People’s Port Authority opposes CRMC reappointments
Senators, we urge you to reject the reappointment of Joy Montenaro, Jerry Sahagian, Donald Gomez, Raymond Coia and Jennifer Cervanka. We also urge that this be the first part of a process of making sure that CRMC membership reflects both the makeup and the interests of all affected communities, most especially Environmental Justice communities inhabited by people of color.
Dear Chairperson Dawn Euer and members of the Senate Committee on Environment and Agriculture:
We are writing to request that you reject the reconfirmation of Coastal Resources Management Council (CRMC) members Joy Montenaro, Jerry Sahagian, Donald Gomez, Raymond Coia and Jennifer Cervanka and that you further appoint new members with environmental expertise who reflect the populations and interests most likely to be affected by activities on the coast, especially environmental justice communities* and communities of color.
Rhode Island state law calls for the CRMC to have 16 members, a maximum of 8 of whom are to be appointed by the governor. Additionally, half of the CRMC shall be elected or appointed officials at the time of their appointment, and the majority of the members shall represent coastal communities. At present, the CRMC has 10 members, all of whom have been appointed by the governor. At this time it is unclear how many CRMC members are elected or appointed officials at the time of their appointment. Currently less than half of the CRMC members reside in coastal communities. There appears to be some confusion as to whom, besides the governor, has the authority to fill CRMC positions, but it is clear that the governor has appointed more than the amount allotted to her office and that not all of them meet the existing criteria. New appointments of people who do meet these standards are surely required, and it is also surely reasonable to ask that they be people whose record and expertise demonstrated that they will make informed decisions on environmental issues, with an emphasis in the health and safety of Rhode Island’s coasts and coastal communities, not merely on the profits of corporations.
EPA New England lists South Providence and Washington Park as Environmental Justice Communities; other coastal Rhode Island communities that are also Environmental Justice communities include neighborhoods in Central Falls, southern Narragansett, northern Newport, Warwick, East Providence and North Kingstown. Environmental Justice communities in Rhode Island, particularly communities of color which are more likely to be affected by environmental racism and treated as sacrifice zones for industry, should be represented on the CRMC: we are calling for a minimum of four members of the required 16-person CRMC to be people of color, with one a resident of the South Side Providence and one from Washington Park, in addition to the other qualifications noted above. To meet the requirement that the majority of the CRMC members need to reside in coastal communities, we request that new appointees from coastal communities reside in coastal Environmental Justice communities.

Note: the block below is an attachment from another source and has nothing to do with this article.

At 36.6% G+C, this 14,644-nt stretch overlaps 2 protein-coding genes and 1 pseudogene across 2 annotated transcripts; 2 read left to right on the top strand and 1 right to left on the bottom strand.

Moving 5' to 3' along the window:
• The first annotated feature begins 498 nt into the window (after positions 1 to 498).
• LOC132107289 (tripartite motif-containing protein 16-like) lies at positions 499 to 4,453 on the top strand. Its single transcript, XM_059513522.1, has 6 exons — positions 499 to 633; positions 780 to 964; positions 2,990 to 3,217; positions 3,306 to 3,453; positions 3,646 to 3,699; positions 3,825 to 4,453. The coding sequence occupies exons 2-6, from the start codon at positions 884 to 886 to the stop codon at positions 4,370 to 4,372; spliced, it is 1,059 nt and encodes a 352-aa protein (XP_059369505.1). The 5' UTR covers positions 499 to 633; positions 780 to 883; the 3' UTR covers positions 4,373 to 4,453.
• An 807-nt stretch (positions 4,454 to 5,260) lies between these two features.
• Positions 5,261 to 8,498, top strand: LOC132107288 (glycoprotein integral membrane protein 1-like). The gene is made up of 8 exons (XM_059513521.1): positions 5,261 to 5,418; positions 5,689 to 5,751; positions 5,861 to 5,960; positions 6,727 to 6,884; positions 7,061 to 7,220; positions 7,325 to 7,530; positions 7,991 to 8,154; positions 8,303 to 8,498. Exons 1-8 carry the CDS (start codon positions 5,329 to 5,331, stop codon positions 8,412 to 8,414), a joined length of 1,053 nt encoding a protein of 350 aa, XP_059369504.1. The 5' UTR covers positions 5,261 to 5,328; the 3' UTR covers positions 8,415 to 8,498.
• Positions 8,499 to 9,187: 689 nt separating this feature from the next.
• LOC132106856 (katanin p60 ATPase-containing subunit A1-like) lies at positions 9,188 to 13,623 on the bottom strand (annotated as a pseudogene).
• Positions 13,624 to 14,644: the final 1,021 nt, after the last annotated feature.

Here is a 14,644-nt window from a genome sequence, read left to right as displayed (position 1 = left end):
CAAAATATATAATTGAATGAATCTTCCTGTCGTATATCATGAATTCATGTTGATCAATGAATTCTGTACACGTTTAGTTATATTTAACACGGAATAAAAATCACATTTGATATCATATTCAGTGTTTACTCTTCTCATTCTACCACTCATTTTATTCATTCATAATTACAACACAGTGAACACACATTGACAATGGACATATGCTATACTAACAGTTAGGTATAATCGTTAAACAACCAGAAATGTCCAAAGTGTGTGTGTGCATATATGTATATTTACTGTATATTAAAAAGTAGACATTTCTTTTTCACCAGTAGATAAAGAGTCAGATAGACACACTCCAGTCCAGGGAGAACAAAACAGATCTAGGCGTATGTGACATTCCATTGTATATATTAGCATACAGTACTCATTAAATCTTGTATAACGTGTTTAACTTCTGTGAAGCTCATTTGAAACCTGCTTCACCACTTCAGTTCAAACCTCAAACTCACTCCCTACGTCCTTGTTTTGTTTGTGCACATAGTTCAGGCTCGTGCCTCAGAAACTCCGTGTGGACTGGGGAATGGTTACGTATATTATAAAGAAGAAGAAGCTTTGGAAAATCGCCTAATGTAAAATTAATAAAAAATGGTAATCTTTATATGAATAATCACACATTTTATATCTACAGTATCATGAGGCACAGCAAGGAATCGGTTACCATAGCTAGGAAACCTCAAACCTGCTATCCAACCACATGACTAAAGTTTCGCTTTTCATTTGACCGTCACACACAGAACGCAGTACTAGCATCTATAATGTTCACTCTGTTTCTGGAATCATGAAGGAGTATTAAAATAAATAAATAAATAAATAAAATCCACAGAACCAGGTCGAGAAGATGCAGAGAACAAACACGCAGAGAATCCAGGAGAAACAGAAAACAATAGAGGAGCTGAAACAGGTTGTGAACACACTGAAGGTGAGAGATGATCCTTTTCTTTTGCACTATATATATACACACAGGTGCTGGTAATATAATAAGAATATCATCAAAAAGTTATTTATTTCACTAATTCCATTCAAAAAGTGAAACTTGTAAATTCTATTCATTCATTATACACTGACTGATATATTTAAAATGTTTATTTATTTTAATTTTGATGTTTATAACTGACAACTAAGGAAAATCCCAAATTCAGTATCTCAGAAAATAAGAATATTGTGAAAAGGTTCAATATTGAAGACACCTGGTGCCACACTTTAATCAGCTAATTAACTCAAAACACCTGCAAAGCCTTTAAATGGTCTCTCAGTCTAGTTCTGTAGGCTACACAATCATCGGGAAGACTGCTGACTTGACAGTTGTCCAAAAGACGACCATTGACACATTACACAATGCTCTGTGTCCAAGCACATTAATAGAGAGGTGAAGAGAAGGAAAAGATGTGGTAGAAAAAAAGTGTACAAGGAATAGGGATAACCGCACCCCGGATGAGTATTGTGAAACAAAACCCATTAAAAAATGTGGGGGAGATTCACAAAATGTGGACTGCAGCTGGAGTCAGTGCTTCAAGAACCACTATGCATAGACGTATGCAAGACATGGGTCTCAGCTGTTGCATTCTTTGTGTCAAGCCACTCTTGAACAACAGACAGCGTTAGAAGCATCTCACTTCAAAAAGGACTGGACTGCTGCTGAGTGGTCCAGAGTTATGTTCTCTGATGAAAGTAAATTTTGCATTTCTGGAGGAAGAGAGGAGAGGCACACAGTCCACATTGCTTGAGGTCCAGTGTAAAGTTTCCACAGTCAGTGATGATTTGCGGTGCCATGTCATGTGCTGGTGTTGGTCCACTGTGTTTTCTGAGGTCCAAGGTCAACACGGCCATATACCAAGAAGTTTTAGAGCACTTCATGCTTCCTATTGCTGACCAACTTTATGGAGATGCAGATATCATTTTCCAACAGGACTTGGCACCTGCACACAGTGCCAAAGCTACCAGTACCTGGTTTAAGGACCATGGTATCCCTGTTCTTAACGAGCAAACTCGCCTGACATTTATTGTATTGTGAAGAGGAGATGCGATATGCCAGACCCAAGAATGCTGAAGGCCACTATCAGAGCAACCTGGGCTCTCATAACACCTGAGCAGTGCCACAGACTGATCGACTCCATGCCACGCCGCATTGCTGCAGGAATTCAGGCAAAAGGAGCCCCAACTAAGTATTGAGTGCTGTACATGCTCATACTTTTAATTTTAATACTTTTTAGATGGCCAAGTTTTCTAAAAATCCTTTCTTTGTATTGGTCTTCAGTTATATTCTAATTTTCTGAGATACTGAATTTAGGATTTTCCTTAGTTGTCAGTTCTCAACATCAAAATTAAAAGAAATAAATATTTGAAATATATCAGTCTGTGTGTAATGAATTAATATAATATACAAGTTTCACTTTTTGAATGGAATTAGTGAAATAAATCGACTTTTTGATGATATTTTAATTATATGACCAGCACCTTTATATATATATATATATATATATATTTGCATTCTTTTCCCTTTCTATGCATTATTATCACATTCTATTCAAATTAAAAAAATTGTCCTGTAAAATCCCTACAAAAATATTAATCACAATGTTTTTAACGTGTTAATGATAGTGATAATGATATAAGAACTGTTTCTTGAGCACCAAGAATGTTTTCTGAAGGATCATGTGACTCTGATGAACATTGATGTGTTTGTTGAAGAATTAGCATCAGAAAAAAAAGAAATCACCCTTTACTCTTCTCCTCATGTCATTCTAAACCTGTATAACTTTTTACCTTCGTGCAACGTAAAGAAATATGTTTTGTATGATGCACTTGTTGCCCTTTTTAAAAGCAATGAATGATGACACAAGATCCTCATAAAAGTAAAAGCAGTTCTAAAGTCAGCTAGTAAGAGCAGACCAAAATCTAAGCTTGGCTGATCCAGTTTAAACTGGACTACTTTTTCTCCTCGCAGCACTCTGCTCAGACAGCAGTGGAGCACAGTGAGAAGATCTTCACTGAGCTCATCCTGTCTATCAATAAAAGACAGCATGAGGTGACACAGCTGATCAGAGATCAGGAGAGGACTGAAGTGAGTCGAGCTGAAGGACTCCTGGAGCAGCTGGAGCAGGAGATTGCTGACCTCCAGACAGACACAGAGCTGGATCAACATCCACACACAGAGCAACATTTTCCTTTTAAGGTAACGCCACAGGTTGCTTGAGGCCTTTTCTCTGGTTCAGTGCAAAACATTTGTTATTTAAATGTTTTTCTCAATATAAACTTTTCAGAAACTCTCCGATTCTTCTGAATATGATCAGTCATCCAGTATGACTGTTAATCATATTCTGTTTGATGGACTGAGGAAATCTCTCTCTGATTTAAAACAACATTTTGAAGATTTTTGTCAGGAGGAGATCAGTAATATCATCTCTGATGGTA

Environmental Justice Communities are established by DEM by using census data to determine if the census block is in the top 15% for the state as either minority or low income as these are the communities that are disproportionately impacted by pollution. According to EPA, Environmental justice is the fair treatment and meaningful involvement of all people regardless of race, color, national origin, or income, with respect to the development, implementation, and enforcement of environmental laws, regulations, and policies. This goal will be achieved when everyone enjoys the same degree of protection from environmental and health hazards, and equal access to the decision-making process to have a healthy environment in which to live, learn, and work.
Senators, we urge you to reject the reappointment of Joy Montenaro, Jerry Sahagian, Donald Gomez, Raymond Coia and Jennifer Cervanka. We also urge that this be the first part of a process of making sure that CRMC membership reflects both the makeup and the interests of all affected communities, most especially Environmental Justice communities inhabited by people of color. In this way can Rhode Islanders be confident that the long-term health, safety and functioning of all our coastal communities, not just those inhabited by our wealthiest residents, and the interests of our environment and people, not just of a few people and their corporate allies.
The People’s Port Authority,
Monica Huertas, Executive Director